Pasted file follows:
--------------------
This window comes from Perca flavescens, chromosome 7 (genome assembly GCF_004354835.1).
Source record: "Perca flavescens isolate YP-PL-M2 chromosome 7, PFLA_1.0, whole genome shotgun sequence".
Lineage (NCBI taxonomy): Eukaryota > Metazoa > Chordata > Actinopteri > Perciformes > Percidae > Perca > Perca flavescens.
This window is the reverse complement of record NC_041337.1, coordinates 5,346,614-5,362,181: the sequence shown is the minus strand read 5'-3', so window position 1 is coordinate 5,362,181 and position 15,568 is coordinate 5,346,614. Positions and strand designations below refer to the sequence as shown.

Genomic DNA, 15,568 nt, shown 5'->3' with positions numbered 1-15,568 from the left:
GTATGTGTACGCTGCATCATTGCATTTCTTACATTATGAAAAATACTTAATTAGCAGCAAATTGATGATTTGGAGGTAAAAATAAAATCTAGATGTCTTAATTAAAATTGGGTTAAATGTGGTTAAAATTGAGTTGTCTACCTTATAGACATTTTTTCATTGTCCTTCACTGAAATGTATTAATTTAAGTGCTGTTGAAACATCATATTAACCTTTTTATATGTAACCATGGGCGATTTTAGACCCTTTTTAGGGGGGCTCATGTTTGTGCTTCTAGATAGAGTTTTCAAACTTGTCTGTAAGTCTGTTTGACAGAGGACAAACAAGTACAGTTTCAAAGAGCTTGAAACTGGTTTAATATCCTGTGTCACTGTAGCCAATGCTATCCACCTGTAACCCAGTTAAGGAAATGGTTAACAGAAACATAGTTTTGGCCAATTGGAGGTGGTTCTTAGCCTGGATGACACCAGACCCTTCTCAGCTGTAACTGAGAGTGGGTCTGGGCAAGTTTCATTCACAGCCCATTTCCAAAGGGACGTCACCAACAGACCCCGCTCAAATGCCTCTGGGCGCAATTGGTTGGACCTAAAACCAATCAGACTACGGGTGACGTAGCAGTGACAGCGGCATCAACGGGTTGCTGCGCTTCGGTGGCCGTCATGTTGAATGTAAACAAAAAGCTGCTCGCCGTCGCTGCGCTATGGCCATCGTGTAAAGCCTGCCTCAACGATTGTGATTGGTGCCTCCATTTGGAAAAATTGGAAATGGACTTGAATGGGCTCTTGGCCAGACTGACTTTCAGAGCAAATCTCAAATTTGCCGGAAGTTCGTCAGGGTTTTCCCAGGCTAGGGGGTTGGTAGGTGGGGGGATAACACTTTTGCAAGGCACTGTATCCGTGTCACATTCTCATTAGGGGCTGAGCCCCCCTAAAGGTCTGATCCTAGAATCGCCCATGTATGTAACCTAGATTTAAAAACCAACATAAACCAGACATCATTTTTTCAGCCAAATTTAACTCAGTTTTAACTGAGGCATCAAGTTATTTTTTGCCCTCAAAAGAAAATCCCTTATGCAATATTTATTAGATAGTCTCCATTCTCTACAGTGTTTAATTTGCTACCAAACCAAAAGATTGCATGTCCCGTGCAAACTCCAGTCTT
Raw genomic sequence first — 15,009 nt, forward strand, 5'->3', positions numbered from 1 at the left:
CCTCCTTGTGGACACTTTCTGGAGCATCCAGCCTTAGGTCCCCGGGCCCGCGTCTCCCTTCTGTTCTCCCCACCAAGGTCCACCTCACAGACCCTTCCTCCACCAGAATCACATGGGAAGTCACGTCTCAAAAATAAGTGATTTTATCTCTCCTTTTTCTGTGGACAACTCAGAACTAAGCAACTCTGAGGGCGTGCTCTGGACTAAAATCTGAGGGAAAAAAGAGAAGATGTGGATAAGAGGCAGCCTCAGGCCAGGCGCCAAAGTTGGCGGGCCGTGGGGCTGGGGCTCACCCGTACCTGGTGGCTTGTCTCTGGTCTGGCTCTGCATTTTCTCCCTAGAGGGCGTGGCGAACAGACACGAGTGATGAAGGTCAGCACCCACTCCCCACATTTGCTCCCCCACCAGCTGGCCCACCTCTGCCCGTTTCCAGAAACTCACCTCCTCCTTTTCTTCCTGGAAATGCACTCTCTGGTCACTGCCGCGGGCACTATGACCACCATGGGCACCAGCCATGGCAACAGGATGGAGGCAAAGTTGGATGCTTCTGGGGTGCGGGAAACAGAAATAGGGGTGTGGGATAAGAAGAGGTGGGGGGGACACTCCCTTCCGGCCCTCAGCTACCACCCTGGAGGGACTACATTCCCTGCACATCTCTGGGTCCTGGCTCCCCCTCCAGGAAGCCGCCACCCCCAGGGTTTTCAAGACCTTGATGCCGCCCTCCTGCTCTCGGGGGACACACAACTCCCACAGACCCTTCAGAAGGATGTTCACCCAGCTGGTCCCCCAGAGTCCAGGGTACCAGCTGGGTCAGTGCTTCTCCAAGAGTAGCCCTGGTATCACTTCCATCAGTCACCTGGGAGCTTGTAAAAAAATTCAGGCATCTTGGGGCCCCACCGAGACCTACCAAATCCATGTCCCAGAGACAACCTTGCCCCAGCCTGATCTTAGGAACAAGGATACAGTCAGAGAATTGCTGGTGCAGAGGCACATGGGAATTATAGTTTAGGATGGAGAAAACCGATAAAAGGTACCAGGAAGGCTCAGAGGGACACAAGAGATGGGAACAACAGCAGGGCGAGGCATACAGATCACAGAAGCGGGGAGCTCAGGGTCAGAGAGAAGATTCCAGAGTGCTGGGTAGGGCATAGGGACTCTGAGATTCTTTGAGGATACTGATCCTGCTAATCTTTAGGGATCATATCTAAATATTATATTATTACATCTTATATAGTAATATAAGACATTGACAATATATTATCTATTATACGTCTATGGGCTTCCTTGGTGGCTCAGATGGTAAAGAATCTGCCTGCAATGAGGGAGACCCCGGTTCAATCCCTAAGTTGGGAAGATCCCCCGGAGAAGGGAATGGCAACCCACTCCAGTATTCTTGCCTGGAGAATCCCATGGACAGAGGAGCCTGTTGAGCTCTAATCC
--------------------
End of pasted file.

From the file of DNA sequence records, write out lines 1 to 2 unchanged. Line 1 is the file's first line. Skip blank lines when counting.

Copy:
This window comes from Perca flavescens, chromosome 7 (genome assembly GCF_004354835.1).
Source record: "Perca flavescens isolate YP-PL-M2 chromosome 7, PFLA_1.0, whole genome shotgun sequence".